Authorities are encouraging people to take extra care with hygiene, and have introduced a ban on certain foods and home-made ice blocks in an effort to combat the disease.
Alma Mistry spoke to the Chairman of the Cholera Task Force in Bougainville Patrick Koles, and began by asking him if the outbreak was under control.
Presenter: Alma Mistry
Speaker: Patrick Koles, Chairman of the Cholera Task Force in Bougainville
Listen: Windows Media
KOLES: We pretty much lack the manpower underground and at the same time, the cases that are being reported are a lot of them are actually mild cases, some of which are probably are just diarrhoea and the other thing is we still believe that we are actually under control is that since the first reported cases of two deaths, we haven't had deaths at all and we're actually controlling the people that are affected and it's not really actually serious. They are mainly mild cases.
MISTRY: OK, so what are the symptoms and where can people go to get treatment?
KOLES: The symptoms are basically people will develop very severe diarrhoea as well as vomit. There is no headache and there is in fact on the tummy, the stomach is sort of kind of cramped, sort of muscle cramp, that's the sign where people actually have the cholera.
MISTRY: You mentioned that you don't have enough manpower, but what is being done on the ground?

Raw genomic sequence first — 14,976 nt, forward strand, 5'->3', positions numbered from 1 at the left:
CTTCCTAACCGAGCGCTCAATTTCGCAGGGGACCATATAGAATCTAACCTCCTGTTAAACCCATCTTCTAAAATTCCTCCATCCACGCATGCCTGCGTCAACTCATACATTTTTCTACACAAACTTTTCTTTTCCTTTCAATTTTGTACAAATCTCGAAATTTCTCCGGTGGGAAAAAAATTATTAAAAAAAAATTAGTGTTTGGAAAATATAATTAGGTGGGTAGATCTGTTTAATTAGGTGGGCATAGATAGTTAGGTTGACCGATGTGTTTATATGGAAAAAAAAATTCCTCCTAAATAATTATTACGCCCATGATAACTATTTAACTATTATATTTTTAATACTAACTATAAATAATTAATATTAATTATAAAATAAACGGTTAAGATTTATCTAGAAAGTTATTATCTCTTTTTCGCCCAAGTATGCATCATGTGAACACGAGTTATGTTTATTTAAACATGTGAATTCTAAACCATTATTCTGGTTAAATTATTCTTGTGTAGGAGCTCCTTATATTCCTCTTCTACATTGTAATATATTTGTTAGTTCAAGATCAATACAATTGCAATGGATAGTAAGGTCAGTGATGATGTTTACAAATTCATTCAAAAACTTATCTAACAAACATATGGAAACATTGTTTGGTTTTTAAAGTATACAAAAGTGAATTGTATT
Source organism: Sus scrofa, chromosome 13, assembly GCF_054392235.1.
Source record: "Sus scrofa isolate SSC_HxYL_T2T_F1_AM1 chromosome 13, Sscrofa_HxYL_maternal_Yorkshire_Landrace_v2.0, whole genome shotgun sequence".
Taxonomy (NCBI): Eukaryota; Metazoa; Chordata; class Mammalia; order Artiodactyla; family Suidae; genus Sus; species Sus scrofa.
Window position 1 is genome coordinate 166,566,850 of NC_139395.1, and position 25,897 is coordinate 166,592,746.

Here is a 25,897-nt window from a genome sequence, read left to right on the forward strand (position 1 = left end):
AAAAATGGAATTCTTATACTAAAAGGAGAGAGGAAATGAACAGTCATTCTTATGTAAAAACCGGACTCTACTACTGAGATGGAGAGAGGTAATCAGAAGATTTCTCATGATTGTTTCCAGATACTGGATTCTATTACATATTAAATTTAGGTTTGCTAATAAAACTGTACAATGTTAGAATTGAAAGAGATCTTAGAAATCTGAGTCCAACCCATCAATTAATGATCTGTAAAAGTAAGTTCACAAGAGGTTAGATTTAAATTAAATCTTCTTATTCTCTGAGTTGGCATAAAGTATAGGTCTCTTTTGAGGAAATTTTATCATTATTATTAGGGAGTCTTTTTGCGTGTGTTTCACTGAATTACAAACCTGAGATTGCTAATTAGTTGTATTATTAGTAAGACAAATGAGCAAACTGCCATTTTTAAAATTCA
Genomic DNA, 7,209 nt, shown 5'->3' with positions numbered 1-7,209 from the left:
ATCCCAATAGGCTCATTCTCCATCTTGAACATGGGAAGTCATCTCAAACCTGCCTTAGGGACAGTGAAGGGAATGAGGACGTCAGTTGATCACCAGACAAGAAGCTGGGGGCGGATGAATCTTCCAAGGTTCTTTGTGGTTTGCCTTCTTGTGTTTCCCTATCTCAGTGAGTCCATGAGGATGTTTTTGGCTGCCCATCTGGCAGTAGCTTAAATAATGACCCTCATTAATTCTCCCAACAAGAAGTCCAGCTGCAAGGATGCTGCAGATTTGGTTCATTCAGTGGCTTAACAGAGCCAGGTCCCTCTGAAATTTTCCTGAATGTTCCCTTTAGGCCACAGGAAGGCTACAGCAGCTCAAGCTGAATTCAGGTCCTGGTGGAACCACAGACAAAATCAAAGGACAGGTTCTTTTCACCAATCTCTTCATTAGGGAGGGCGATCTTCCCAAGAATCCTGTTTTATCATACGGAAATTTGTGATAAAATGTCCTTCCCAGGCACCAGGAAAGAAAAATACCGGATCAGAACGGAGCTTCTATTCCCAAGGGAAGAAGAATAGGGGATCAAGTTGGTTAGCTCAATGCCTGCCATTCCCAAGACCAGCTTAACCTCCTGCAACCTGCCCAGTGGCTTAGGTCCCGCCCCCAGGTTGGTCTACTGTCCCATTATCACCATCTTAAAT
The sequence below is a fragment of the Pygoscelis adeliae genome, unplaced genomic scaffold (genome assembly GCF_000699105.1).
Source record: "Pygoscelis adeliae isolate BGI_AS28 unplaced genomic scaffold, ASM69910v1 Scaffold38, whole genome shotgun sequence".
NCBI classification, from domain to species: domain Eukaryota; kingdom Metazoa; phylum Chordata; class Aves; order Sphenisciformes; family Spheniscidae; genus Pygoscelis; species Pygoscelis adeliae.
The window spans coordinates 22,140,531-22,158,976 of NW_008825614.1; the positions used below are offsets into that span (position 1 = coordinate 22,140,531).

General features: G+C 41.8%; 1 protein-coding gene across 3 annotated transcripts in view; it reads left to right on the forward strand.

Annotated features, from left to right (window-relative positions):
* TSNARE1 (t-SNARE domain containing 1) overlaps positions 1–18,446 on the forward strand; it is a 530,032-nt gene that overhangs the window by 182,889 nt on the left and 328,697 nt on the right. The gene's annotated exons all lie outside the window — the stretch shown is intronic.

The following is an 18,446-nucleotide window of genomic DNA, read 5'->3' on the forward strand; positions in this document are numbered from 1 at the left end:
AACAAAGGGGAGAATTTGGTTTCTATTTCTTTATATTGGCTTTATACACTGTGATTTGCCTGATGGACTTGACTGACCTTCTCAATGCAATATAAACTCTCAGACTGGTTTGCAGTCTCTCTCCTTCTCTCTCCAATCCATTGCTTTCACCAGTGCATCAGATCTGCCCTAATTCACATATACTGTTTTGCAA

KOLES: Throughout the entire region of Bougainville, we've actually conducted workshops to bring in all the health staff in the rural areas to come for a two day session in the Sarak quarters of Bougainville and they've already gone back to their own districts and what they're doing at the moment now is before the cholera is actually spread to the mainland of Bougainville, what they're doing is they're actually conducting intensive awareness programs now with the mobilisation of the council of elders in each of the COE areas. And where the cholera is actually being contained, we have also despatched the teams and then they are directly in the villages where cholera is being noticed. And at the same time, we're actually getting a lot of assistance from the National Health Department as well as the World Health Organisation.
MISTRY: What are the preventative measures people can take and are they being educated about them?
KOLES: There's a lot of education in the areas that are affected as well as those areas that have not been affected by cholera. What we are doing is, we have a mass production of simplified posters and pamphlets and we actually going door-to-door, door-to-door to the households, so this is the sort of awareness that we're doing and all the teachers have also been orientated so they can actually undertake the awareness in the classrooms.
As far as the council of elders are concerned, we've already talked to them about it and they're actually going around now in each of their COE areas and actually conducting the awareness.
MISTRY: So cholera is proving an ongoing problem in PNG. Now that it's surfaced in Bougainville, is there a risk it will spread into the Solomon Islands?
KOLES: There's a possibility that it can spread into the Solomon Islands, but what we are trying to do now is sort of contain where it has been detected and so far it has not spread to the other areas at all.
MISTRY: Would you be wanting to put some quarantine measures in place?
KOLES: Yes, yes and when we see that it is very, very critical, but at the moment we see that we actually having it controlled. What we're telling them at the moment is that in the areas where cholera has been detected, that they shouldn't move around to other areas for the time being.
- Australian Broadcasting Corporation
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